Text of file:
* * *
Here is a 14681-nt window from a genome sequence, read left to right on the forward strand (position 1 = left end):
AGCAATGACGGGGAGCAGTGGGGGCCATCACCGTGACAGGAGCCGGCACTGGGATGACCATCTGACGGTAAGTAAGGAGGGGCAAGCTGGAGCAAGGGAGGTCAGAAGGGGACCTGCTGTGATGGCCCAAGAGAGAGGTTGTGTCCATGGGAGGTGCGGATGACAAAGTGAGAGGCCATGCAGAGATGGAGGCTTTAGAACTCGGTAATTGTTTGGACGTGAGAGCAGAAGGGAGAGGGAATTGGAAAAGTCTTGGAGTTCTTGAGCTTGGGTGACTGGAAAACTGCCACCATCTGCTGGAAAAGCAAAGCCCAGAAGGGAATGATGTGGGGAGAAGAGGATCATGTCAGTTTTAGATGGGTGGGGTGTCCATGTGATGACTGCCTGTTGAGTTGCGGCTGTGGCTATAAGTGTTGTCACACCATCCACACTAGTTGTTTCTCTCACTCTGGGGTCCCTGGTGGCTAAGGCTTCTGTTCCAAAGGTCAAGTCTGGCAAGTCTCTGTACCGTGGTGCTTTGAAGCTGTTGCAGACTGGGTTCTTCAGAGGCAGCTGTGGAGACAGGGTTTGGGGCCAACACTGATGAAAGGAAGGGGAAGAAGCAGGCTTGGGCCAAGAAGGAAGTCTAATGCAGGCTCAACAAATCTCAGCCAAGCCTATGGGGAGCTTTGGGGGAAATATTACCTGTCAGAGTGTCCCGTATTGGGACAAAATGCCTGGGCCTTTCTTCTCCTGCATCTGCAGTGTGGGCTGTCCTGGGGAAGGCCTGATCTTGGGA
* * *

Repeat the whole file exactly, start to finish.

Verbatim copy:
Here is a 14681-nt window from a genome sequence, read left to right on the forward strand (position 1 = left end):
AGCAATGACGGGGAGCAGTGGGGGCCATCACCGTGACAGGAGCCGGCACTGGGATGACCATCTGACGGTAAGTAAGGAGGGGCAAGCTGGAGCAAGGGAGGTCAGAAGGGGACCTGCTGTGATGGCCCAAGAGAGAGGTTGTGTCCATGGGAGGTGCGGATGACAAAGTGAGAGGCCATGCAGAGATGGAGGCTTTAGAACTCGGTAATTGTTTGGACGTGAGAGCAGAAGGGAGAGGGAATTGGAAAAGTCTTGGAGTTCTTGAGCTTGGGTGACTGGAAAACTGCCACCATCTGCTGGAAAAGCAAAGCCCAGAAGGGAATGATGTGGGGAGAAGAGGATCATGTCAGTTTTAGATGGGTGGGGTGTCCATGTGATGACTGCCTGTTGAGTTGCGGCTGTGGCTATAAGTGTTGTCACACCATCCACACTAGTTGTTTCTCTCACTCTGGGGTCCCTGGTGGCTAAGGCTTCTGTTCCAAAGGTCAAGTCTGGCAAGTCTCTGTACCGTGGTGCTTTGAAGCTGTTGCAGACTGGGTTCTTCAGAGGCAGCTGTGGAGACAGGGTTTGGGGCCAACACTGATGAAAGGAAGGGGAAGAAGCAGGCTTGGGCCAAGAAGGAAGTCTAATGCAGGCTCAACAAATCTCAGCCAAGCCTATGGGGAGCTTTGGGGGAAATATTACCTGTCAGAGTGTCCCGTATTGGGACAAAATGCCTGGGCCTTTCTTCTCCTGCATCTGCAGTGTGGGCTGTCCTGGGGAAGGCCTGATCTTGGGA